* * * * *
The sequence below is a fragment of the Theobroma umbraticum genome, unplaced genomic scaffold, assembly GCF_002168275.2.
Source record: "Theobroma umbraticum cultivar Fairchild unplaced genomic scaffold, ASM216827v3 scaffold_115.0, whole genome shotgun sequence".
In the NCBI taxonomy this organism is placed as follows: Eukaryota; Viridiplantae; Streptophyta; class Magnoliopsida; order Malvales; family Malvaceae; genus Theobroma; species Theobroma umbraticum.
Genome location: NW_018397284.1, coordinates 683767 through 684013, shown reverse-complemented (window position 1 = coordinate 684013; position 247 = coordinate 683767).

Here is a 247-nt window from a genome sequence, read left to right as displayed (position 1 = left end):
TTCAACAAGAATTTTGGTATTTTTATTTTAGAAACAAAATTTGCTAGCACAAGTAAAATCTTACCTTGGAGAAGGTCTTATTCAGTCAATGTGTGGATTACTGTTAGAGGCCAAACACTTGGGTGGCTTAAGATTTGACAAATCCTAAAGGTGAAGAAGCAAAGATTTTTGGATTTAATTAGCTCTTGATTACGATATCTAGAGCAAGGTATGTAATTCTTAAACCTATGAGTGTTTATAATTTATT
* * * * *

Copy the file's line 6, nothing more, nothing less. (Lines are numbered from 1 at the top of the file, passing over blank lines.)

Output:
TTCAACAAGAATTTTGGTATTTTTATTTTAGAAACAAAATTTGCTAGCACAAGTAAAATCTTACCTTGGAGAAGGTCTTATTCAGTCAATGTGTGGATTACTGTTAGAGGCCAAACACTTGGGTGGCTTAAGATTTGACAAATCCTAAAGGTGAAGAAGCAAAGATTTTTGGATTTAATTAGCTCTTGATTACGATATCTAGAGCAAGGTATGTAATTCTTAAACCTATGAGTGTTTATAATTTATT